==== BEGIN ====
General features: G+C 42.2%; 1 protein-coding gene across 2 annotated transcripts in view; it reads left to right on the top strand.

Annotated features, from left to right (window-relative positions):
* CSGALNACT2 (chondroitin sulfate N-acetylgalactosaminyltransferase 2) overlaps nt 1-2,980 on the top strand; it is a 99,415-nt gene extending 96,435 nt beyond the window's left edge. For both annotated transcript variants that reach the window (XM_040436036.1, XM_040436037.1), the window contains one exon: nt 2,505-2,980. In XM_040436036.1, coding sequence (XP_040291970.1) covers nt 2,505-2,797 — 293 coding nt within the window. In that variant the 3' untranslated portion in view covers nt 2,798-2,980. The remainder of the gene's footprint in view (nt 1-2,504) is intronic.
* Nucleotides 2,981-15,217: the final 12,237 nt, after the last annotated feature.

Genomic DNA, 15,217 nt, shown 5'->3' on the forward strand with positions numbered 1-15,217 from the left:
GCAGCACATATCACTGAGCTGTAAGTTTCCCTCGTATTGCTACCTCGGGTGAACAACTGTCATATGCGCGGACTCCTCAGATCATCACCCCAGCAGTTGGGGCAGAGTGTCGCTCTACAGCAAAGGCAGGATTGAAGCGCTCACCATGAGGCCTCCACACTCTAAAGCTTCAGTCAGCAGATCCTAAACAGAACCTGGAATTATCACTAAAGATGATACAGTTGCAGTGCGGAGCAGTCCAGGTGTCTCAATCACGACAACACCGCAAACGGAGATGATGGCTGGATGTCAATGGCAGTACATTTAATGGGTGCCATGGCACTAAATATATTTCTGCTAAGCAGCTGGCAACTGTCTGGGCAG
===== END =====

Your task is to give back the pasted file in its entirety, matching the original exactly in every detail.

General features: G+C 42.2%; 1 protein-coding gene across 2 annotated transcripts in view; it reads left to right on the top strand.

Annotated features, from left to right (window-relative positions):
* CSGALNACT2 (chondroitin sulfate N-acetylgalactosaminyltransferase 2) overlaps nt 1-2,980 on the top strand; it is a 99,415-nt gene extending 96,435 nt beyond the window's left edge. For both annotated transcript variants that reach the window (XM_040436036.1, XM_040436037.1), the window contains one exon: nt 2,505-2,980. In XM_040436036.1, coding sequence (XP_040291970.1) covers nt 2,505-2,797 — 293 coding nt within the window. In that variant the 3' untranslated portion in view covers nt 2,798-2,980. The remainder of the gene's footprint in view (nt 1-2,504) is intronic.
* Nucleotides 2,981-15,217: the final 12,237 nt, after the last annotated feature.

Genomic DNA, 15,217 nt, shown 5'->3' on the forward strand with positions numbered 1-15,217 from the left:
GCAGCACATATCACTGAGCTGTAAGTTTCCCTCGTATTGCTACCTCGGGTGAACAACTGTCATATGCGCGGACTCCTCAGATCATCACCCCAGCAGTTGGGGCAGAGTGTCGCTCTACAGCAAAGGCAGGATTGAAGCGCTCACCATGAGGCCTCCACACTCTAAAGCTTCAGTCAGCAGATCCTAAACAGAACCTGGAATTATCACTAAAGATGATACAGTTGCAGTGCGGAGCAGTCCAGGTGTCTCAATCACGACAACACCGCAAACGGAGATGATGGCTGGATGTCAATGGCAGTACATTTAATGGGTGCCATGGCACTAAATATATTTCTGCTAAGCAGCTGGCAACTGTCTGGGCAG